West Kelowna choir lends its voice to national Canada Day celebration
The national Canada Day celebrations in Ottawa this year had an Okanagan presence as a high school choir from Mount Boucherie Secondary represented B.C. at a prestigious choral festival held last weekend at the National Arts Centre.
The 25-member strong Mount Boucherie Chamber choir, made up of Grade 10, 11 and 12 students, was participating in the 16th annual Unisong Choral Festival with choirs from across the country.
The local choir was invited to participate by organizers of Unisong and is believed to be the first choir from outside of the Lower Mainland invited to represent the province at the festival.
Despite the hard work preparing, the months of fundraising and a schedule that saw the students rehearsing two to three times a day while in Ottawa, choir teacher Kim Kleineberg said it was all worth it.
“It was amazing,” she said. “When they were up there singing as part of a 400-voice massed choir with the National Arts Centre orchestra, I was just falling apart. It was beautiful.”
In addition to singing as part of the massed choir, the students also had the limelight to themselves on several occasions, including a recital in the rotunda of the House of Commons, on stage at the NAC earlier on Sunday, prior to the night-time concert that also featured well-known Maritime fiddler Natalie McMaster and noted Canadian classical pianist Alain Lefevbre.
“The acoustics (in the House of Commons) are incredible,” said Kleineberg.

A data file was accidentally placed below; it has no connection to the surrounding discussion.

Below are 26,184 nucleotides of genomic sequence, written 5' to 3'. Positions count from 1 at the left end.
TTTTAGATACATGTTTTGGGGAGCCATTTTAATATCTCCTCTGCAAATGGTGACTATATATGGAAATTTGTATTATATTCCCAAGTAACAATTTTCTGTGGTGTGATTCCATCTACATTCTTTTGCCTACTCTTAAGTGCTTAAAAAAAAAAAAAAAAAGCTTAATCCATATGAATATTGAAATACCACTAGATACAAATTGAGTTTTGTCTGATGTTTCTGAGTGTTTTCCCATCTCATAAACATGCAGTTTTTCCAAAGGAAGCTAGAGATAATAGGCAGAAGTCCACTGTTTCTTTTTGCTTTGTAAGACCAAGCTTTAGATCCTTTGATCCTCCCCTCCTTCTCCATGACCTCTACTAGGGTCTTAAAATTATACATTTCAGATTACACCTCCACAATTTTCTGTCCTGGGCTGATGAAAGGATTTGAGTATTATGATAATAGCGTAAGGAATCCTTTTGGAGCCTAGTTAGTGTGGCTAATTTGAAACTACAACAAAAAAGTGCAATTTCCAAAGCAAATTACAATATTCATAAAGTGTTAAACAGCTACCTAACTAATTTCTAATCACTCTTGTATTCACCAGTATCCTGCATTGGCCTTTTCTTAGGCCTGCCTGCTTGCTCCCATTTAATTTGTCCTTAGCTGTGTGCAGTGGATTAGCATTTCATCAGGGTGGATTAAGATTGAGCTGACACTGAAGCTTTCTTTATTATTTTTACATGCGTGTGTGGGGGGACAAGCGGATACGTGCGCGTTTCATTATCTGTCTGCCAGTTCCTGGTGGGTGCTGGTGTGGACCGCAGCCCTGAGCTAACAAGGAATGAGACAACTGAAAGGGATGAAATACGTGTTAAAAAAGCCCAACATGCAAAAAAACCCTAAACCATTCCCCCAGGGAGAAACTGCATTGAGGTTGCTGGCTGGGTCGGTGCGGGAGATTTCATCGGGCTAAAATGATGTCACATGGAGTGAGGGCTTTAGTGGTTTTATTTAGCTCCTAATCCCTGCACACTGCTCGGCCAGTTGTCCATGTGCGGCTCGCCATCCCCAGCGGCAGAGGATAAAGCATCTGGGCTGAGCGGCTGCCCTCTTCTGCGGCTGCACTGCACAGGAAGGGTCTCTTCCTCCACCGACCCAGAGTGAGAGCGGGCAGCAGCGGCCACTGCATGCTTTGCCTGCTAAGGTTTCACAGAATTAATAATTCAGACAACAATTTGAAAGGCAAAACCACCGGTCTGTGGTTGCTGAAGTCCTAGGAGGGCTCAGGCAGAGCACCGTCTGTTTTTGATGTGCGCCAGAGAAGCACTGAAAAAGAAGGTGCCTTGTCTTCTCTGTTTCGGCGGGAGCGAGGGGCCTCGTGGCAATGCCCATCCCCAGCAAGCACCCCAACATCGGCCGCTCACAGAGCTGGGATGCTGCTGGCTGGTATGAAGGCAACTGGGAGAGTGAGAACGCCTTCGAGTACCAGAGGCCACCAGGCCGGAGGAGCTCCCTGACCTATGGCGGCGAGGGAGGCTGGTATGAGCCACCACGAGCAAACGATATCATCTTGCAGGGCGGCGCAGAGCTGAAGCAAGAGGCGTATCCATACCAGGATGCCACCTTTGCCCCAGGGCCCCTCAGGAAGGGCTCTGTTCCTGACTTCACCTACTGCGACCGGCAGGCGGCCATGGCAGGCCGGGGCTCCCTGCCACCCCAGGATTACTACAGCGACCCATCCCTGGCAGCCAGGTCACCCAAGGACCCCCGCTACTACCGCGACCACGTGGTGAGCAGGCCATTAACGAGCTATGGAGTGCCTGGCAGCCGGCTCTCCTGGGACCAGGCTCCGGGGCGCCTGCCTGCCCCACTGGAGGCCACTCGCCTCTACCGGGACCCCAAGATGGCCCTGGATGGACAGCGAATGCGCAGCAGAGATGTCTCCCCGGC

The students also sang outside the National Arts Centre, drawing attention from many passers-by.
“People would just stop, walk over to listen and others would stop their bikes, hop off and listen,” she said.
The massed choir featured at the Canada Day evening concert was led by guest conductor Elroy Frisen, a music instructor at the University of Manitoba.
But Kleineberg said it was not all work for her students.
In addition to the rehearsals, recitals and concert performances in front of a packed house at the NAC, the students got to see several sights in the nation’s capital, including the House of Commons, the Museum of Nature, and a trip across the Ottawa River to nearby Hull, Quebec, as well as watching the Canada Day fireworks display on Parliament Hill that brought the festivities in Ottawa to a close.
But it was the music that brought the choirs together and Kleineberg described the repertoire and the organization of the event as “incredible.”
The Unisong event takes place during the national Canada Day celebrations each year and choirs representing each province are invited to take part. It’s billed as an event that brings Canadians together through song.
Despite singing a raft of Canadian works with little time to prepare, Kleineberg said her singers carried it off beautifully and she was very proud of them, especially given that they had travelled the greatest distance to participate.
“It’s not the greatest timing for a teacher (given it occurred right at the end of the school year when marks are due and reports need to written) but I would do it again in a heart-beat,” she said.
As for the students, she said while they were kept busy throughout their visit, they also seemed to enjoy the experience.
“With all the history in Ottawa, the French and English culture, it felt like being in another country,” she said.